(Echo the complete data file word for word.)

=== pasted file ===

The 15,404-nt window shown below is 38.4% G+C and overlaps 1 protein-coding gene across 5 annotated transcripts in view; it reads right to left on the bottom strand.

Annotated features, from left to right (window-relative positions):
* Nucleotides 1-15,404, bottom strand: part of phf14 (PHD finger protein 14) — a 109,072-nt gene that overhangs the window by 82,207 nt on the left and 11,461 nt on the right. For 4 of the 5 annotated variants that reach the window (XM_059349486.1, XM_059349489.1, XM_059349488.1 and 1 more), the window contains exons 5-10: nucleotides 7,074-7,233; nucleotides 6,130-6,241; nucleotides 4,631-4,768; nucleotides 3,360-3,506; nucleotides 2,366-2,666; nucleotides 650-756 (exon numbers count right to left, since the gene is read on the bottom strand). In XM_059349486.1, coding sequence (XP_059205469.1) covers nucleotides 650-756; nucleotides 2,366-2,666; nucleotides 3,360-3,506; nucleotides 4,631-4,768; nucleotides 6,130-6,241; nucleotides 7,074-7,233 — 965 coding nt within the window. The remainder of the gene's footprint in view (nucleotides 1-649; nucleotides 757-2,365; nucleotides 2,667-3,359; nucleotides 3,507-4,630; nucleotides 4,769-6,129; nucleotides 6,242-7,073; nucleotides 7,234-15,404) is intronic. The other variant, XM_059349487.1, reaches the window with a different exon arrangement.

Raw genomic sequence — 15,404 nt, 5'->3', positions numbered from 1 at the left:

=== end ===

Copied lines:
The 15,404-nt window shown below is 38.4% G+C and overlaps 1 protein-coding gene across 5 annotated transcripts in view; it reads right to left on the bottom strand.

Annotated features, from left to right (window-relative positions):
* Nucleotides 1-15,404, bottom strand: part of phf14 (PHD finger protein 14) — a 109,072-nt gene that overhangs the window by 82,207 nt on the left and 11,461 nt on the right. For 4 of the 5 annotated variants that reach the window (XM_059349486.1, XM_059349489.1, XM_059349488.1 and 1 more), the window contains exons 5-10: nucleotides 7,074-7,233; nucleotides 6,130-6,241; nucleotides 4,631-4,768; nucleotides 3,360-3,506; nucleotides 2,366-2,666; nucleotides 650-756 (exon numbers count right to left, since the gene is read on the bottom strand). In XM_059349486.1, coding sequence (XP_059205469.1) covers nucleotides 650-756; nucleotides 2,366-2,666; nucleotides 3,360-3,506; nucleotides 4,631-4,768; nucleotides 6,130-6,241; nucleotides 7,074-7,233 — 965 coding nt within the window. The remainder of the gene's footprint in view (nucleotides 1-649; nucleotides 757-2,365; nucleotides 2,667-3,359; nucleotides 3,507-4,630; nucleotides 4,769-6,129; nucleotides 6,242-7,073; nucleotides 7,234-15,404) is intronic. The other variant, XM_059349487.1, reaches the window with a different exon arrangement.

Raw genomic sequence — 15,404 nt, 5'->3', positions numbered from 1 at the left: